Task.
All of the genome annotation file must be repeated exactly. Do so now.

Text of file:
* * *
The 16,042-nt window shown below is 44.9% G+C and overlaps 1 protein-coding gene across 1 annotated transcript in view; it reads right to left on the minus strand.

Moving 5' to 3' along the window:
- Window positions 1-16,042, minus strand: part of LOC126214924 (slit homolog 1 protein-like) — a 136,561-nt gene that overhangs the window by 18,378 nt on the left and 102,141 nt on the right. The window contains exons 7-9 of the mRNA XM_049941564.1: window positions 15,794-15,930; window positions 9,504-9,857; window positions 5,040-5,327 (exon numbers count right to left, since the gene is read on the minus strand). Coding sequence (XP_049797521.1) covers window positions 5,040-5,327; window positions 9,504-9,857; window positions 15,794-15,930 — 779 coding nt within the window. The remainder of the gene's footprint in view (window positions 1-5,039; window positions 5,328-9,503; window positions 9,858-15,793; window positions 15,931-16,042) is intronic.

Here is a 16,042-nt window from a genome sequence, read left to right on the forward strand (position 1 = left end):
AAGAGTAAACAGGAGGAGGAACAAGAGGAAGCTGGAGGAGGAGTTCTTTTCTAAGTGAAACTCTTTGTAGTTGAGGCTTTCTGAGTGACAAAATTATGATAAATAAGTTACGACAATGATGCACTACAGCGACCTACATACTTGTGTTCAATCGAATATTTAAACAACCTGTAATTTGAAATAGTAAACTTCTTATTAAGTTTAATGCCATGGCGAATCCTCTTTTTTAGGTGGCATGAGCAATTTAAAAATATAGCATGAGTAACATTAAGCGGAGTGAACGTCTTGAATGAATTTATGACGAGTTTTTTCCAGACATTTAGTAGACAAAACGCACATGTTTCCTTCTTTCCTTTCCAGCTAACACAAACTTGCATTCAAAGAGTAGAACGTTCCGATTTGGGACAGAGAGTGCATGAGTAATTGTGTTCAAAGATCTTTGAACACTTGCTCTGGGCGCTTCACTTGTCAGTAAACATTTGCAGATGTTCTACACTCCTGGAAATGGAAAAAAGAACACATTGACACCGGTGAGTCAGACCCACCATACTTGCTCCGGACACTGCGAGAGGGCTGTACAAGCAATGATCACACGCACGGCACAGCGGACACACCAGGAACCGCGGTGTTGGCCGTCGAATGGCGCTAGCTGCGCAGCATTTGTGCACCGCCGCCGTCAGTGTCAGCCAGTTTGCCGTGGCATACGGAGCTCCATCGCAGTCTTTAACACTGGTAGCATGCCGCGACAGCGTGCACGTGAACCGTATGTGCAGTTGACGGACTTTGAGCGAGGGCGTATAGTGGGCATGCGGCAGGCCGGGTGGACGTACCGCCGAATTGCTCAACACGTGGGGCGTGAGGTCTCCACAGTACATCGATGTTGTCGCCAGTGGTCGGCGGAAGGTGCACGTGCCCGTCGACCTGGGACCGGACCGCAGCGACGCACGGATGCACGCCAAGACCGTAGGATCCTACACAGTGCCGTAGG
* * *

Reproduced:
The 16,042-nt window shown below is 44.9% G+C and overlaps 1 protein-coding gene across 1 annotated transcript in view; it reads right to left on the minus strand.

Moving 5' to 3' along the window:
- Window positions 1-16,042, minus strand: part of LOC126214924 (slit homolog 1 protein-like) — a 136,561-nt gene that overhangs the window by 18,378 nt on the left and 102,141 nt on the right. The window contains exons 7-9 of the mRNA XM_049941564.1: window positions 15,794-15,930; window positions 9,504-9,857; window positions 5,040-5,327 (exon numbers count right to left, since the gene is read on the minus strand). Coding sequence (XP_049797521.1) covers window positions 5,040-5,327; window positions 9,504-9,857; window positions 15,794-15,930 — 779 coding nt within the window. The remainder of the gene's footprint in view (window positions 1-5,039; window positions 5,328-9,503; window positions 9,858-15,793; window positions 15,931-16,042) is intronic.

Here is a 16,042-nt window from a genome sequence, read left to right on the forward strand (position 1 = left end):
AAGAGTAAACAGGAGGAGGAACAAGAGGAAGCTGGAGGAGGAGTTCTTTTCTAAGTGAAACTCTTTGTAGTTGAGGCTTTCTGAGTGACAAAATTATGATAAATAAGTTACGACAATGATGCACTACAGCGACCTACATACTTGTGTTCAATCGAATATTTAAACAACCTGTAATTTGAAATAGTAAACTTCTTATTAAGTTTAATGCCATGGCGAATCCTCTTTTTTAGGTGGCATGAGCAATTTAAAAATATAGCATGAGTAACATTAAGCGGAGTGAACGTCTTGAATGAATTTATGACGAGTTTTTTCCAGACATTTAGTAGACAAAACGCACATGTTTCCTTCTTTCCTTTCCAGCTAACACAAACTTGCATTCAAAGAGTAGAACGTTCCGATTTGGGACAGAGAGTGCATGAGTAATTGTGTTCAAAGATCTTTGAACACTTGCTCTGGGCGCTTCACTTGTCAGTAAACATTTGCAGATGTTCTACACTCCTGGAAATGGAAAAAAGAACACATTGACACCGGTGAGTCAGACCCACCATACTTGCTCCGGACACTGCGAGAGGGCTGTACAAGCAATGATCACACGCACGGCACAGCGGACACACCAGGAACCGCGGTGTTGGCCGTCGAATGGCGCTAGCTGCGCAGCATTTGTGCACCGCCGCCGTCAGTGTCAGCCAGTTTGCCGTGGCATACGGAGCTCCATCGCAGTCTTTAACACTGGTAGCATGCCGCGACAGCGTGCACGTGAACCGTATGTGCAGTTGACGGACTTTGAGCGAGGGCGTATAGTGGGCATGCGGCAGGCCGGGTGGACGTACCGCCGAATTGCTCAACACGTGGGGCGTGAGGTCTCCACAGTACATCGATGTTGTCGCCAGTGGTCGGCGGAAGGTGCACGTGCCCGTCGACCTGGGACCGGACCGCAGCGACGCACGGATGCACGCCAAGACCGTAGGATCCTACACAGTGCCGTAGG